When looking to increase our skill sets, we are all in an eternal quest to "get better." There is some mystical notion that one day we will wake up and suddenly . . . be that artist we always thought we would become. But in reality most artists are all born the same. There are some of us that are born with a certain aptitude toward seeing a goal more clearly than others. But the notion of being "born with it" is very far fetched (in my opinion) and all too often idealized rather than a true reality.
What does set many of the great artists apart from the good ones? It is a great number of factors, perhaps environment, being exposed to the arts at a younger age, or perhaps an artistic family heritage. But in all cases of greatness the greatest certainty is that each master of his or her craft has devoted the time and energy toward that particular area the muse beacon's them towards. It's the muse that captures our attention. And once we are seduced by her tranquility, we are driven to follow the flow and grow along side the pencil lines we scrawl upon the page. One of the greatest ways to grow and become that artist we think we should be is a constant application into the things that we are driven to by the way of blood (our heart's pursuit), sweat, and tears (of joy, of course). We can do all of this by keeping a sketchbook. One of the greatest advantages to us is to explore and stretch the boundaries of our own craft in the privacy of our sketchbook(s). Keeping a sketchbook is an amazingly personal way, away from prying eyes, to sweat and strive to become better and grow on an individual level.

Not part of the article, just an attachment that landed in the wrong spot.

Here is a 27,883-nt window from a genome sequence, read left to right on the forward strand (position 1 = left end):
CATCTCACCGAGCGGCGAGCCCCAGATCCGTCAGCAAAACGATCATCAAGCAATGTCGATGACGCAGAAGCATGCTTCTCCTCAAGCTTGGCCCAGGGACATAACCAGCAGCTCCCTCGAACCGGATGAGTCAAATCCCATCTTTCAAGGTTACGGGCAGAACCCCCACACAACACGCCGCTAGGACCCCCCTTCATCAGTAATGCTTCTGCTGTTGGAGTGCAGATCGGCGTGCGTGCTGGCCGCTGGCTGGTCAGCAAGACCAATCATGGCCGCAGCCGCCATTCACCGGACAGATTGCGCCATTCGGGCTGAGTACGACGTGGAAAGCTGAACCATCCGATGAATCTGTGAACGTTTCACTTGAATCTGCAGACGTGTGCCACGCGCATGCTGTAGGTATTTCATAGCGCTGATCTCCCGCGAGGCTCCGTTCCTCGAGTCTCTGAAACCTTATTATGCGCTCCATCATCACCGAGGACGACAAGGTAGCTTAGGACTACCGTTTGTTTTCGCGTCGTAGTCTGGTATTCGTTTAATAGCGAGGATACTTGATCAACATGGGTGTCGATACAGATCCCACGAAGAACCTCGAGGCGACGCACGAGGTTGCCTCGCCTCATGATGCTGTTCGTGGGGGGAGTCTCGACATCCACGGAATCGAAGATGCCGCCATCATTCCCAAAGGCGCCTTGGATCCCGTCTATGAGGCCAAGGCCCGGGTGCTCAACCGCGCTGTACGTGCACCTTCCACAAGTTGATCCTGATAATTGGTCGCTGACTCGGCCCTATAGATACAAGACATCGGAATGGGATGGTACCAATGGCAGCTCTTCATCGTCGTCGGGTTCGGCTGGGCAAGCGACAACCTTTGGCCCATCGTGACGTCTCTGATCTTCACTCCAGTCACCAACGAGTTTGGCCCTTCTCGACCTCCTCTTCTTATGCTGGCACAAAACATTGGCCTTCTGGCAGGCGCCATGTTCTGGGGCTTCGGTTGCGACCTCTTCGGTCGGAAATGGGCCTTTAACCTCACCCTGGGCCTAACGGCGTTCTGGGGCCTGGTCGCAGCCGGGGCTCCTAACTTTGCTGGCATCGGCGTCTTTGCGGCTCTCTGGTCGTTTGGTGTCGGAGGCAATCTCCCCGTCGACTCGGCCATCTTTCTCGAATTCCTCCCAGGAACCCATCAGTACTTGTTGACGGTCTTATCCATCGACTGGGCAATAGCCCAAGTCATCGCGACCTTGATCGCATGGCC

Sketchbooks are a symbol of freedom or a key to unlock a door previously unavailable to be opened.